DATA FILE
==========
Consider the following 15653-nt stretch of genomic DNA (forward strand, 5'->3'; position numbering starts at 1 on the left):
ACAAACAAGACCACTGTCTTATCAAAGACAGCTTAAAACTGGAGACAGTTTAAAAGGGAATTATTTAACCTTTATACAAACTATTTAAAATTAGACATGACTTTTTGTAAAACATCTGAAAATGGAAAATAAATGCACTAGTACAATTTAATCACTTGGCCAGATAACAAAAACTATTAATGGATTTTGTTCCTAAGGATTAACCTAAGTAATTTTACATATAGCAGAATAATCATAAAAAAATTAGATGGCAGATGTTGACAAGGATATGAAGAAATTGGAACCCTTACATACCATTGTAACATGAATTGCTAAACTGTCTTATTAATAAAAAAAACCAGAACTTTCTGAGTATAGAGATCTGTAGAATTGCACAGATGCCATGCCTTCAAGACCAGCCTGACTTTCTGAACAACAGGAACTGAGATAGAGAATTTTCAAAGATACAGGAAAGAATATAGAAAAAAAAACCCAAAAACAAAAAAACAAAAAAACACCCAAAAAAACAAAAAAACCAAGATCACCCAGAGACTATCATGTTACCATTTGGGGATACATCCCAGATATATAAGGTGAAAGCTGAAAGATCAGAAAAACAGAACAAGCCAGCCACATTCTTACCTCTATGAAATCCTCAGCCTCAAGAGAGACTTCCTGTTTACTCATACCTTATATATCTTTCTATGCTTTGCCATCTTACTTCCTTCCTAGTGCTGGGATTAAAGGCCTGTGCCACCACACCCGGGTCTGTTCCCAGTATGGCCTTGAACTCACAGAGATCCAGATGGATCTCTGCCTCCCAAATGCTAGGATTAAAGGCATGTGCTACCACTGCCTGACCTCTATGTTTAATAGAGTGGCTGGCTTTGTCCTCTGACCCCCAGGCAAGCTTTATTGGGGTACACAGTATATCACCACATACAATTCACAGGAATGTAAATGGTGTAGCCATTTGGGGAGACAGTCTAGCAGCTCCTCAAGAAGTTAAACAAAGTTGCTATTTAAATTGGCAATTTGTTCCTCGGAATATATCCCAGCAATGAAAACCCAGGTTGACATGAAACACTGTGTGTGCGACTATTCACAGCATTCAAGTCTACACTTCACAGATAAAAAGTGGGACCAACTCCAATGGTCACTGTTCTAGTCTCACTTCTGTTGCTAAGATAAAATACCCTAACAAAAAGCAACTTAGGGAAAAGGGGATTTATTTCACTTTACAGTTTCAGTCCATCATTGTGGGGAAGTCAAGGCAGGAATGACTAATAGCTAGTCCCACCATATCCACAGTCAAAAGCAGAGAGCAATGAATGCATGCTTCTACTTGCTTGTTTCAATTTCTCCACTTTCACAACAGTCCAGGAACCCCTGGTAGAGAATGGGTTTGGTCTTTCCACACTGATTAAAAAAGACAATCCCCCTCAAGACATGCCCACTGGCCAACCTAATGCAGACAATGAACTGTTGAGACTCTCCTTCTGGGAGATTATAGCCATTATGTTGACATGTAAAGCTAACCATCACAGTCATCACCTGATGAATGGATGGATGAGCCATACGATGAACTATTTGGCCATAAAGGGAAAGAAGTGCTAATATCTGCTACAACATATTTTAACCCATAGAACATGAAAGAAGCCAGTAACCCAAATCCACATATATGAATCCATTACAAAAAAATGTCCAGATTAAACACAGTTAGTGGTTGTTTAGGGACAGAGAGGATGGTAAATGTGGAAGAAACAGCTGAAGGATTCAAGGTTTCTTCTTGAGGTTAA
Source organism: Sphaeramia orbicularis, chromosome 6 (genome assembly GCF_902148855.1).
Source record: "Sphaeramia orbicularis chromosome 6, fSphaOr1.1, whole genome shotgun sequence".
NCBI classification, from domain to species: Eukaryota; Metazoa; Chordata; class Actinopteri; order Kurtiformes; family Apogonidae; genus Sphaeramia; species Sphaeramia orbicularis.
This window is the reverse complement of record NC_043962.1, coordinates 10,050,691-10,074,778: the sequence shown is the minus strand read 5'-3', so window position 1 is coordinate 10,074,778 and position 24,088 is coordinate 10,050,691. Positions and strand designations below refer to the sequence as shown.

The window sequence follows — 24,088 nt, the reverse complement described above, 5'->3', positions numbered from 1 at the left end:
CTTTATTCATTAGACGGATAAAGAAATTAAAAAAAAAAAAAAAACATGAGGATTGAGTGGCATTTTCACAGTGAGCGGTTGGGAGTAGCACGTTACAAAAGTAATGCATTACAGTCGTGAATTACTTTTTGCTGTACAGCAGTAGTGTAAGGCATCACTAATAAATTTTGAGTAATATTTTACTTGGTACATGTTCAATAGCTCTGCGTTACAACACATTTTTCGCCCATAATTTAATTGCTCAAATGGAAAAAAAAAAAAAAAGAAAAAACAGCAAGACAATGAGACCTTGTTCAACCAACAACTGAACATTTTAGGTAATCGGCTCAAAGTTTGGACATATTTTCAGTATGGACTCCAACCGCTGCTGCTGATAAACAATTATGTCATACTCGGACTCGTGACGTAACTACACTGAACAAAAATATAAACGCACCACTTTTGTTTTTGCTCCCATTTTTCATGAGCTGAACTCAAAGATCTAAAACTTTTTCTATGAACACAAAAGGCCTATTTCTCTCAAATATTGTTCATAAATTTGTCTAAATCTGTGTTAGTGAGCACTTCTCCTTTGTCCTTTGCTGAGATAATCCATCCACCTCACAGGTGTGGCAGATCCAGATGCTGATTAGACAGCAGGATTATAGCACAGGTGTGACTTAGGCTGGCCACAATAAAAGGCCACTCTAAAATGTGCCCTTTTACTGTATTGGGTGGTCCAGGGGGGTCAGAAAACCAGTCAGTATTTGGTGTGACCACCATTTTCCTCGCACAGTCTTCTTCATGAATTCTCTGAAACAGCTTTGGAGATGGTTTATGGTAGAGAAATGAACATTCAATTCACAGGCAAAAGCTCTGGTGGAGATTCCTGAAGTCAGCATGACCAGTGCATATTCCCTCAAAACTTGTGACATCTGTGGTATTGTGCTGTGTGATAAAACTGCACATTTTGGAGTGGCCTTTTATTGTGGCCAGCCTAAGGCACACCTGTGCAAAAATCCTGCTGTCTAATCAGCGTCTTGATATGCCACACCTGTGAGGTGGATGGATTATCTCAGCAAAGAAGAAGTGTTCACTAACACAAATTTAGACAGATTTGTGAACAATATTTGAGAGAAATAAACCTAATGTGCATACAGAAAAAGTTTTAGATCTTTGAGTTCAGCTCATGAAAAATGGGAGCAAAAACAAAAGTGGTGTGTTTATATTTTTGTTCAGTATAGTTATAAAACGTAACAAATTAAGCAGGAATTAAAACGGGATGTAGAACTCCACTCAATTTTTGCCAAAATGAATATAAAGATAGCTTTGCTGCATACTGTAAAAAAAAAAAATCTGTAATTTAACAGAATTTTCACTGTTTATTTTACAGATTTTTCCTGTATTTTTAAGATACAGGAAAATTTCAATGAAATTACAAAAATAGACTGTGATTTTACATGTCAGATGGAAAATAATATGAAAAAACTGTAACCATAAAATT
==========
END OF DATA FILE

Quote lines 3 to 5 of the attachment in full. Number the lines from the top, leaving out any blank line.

Source organism: Sphaeramia orbicularis, chromosome 6 (genome assembly GCF_902148855.1).
Source record: "Sphaeramia orbicularis chromosome 6, fSphaOr1.1, whole genome shotgun sequence".
NCBI classification, from domain to species: Eukaryota; Metazoa; Chordata; class Actinopteri; order Kurtiformes; family Apogonidae; genus Sphaeramia; species Sphaeramia orbicularis.